If you plan on using a CPU encoder, you first need to decide if you’re doing a single-PC or dual-PC setup.
If you’re doing a single-PC setup, then you must opt for a high-end processor, ideally a Ryzen 9 or Core i9 processor. These will have both the superb single-core speed needed for high framerates in modern games, and all the extra cores and threads to spare for CPU encoding.
If you’re doing a dual PC setup, then you don’t need to worry nearly as much about raw CPU power. One of our budget options should do the job just fine for high-quality recording from your main machine, but if you plan on recording/streaming at 4K resolution or higher, you should still opt for a higher-end CPU.
Why not go Intel? Don’t they have better gaming performance?
They do have better gaming performance, but unfortunately (for the most part) their multi-threaded performance doesn’t stack up to AMD’s. Where it does, the price point isn’t competitive, and Ryzen CPUs at large seem to be better-equipped for simultaneously streaming and playing games.
Despite those drawbacks, we did still include the Core i7-10700K, since it offers the highest in-game FPS in a realistic single-PC streaming scenario where assisted by a GPU encoder. The Core i9-10900K is technically better, but by such small margins that it wouldn’t be our first recommendation for this purpose.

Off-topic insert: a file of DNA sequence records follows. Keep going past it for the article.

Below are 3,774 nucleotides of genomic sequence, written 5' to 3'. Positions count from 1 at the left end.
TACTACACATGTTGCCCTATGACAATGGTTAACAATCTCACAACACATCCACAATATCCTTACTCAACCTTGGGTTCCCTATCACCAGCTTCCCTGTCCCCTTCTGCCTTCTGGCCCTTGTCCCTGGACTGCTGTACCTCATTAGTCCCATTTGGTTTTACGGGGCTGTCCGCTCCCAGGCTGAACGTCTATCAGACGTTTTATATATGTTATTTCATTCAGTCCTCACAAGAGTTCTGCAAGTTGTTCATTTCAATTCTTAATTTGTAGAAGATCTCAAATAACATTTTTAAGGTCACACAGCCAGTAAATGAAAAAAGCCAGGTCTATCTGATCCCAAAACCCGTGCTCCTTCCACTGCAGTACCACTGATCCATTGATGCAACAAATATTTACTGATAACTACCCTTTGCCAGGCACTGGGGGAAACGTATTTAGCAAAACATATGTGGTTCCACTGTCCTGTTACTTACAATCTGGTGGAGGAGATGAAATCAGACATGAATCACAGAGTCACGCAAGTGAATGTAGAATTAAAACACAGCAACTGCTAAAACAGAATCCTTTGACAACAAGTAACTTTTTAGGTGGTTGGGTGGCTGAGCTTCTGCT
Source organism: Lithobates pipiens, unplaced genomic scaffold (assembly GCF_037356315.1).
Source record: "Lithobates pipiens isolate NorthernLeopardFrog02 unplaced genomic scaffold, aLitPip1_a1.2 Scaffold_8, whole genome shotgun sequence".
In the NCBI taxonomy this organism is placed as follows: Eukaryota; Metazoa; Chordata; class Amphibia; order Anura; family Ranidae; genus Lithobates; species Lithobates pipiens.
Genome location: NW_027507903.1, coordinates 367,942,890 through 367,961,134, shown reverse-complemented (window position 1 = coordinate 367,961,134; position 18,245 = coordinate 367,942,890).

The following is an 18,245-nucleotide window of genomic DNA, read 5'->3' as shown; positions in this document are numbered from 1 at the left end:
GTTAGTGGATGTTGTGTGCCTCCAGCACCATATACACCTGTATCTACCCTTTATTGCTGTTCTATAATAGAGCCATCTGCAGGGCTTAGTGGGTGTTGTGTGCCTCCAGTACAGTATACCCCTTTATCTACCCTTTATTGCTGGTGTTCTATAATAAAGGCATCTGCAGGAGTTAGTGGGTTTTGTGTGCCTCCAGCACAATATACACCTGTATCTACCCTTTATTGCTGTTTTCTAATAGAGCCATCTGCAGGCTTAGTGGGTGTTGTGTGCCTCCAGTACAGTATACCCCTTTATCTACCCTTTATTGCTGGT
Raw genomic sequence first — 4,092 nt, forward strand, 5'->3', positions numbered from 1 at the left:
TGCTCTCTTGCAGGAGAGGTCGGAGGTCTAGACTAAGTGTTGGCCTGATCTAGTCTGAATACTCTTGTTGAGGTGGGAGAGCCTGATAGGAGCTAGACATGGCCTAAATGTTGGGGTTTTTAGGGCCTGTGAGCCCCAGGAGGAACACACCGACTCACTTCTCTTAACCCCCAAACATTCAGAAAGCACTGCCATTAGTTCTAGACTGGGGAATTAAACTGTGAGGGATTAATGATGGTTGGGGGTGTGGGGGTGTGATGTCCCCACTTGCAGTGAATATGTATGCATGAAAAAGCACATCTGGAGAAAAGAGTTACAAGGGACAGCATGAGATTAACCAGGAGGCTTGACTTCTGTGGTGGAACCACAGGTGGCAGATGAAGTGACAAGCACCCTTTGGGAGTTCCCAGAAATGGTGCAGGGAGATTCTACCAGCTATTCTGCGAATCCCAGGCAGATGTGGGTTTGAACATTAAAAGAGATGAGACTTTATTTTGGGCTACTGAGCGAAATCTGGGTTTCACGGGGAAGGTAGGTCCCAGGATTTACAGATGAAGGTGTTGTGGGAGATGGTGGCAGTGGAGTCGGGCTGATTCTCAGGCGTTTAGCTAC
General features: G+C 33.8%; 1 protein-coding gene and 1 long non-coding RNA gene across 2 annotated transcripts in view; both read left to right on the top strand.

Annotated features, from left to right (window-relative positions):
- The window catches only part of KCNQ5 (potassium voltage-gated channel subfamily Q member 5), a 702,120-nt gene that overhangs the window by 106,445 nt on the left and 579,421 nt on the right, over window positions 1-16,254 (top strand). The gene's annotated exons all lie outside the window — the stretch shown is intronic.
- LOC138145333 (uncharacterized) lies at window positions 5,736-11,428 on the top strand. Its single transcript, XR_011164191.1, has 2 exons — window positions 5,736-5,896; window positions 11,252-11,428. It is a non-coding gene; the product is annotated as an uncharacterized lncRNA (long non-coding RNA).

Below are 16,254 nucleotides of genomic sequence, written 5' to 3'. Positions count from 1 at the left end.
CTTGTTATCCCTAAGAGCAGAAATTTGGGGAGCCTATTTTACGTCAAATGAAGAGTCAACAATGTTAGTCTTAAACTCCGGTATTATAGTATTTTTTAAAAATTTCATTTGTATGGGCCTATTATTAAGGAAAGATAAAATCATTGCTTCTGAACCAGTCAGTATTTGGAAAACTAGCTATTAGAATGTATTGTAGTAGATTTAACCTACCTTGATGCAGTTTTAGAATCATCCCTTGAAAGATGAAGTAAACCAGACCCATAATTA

What are cores and threads?
In a CPU, a core refers to a physical processing core.
Once upon a time, CPUs did not include multiple cores- instead, they had a single physical processing core, which was seen as a single thread by the operating system. When dual and quad-core CPUs were introduced to the market, many considered it to be the rough equivalent to having 2-4 CPUs on one chip, which isn’t an entirely inaccurate description.
Since the early 2000s, multi-core processors have become the standard. Older applications are only built to utilize a core or two at a time, but evolving game engines and software have become MUCH better at utilizing multiple cores at one time.
In particular, live-streaming, video rendering, and high-end modern gaming all benefit from multi-core processors.
So what’s a “thread”?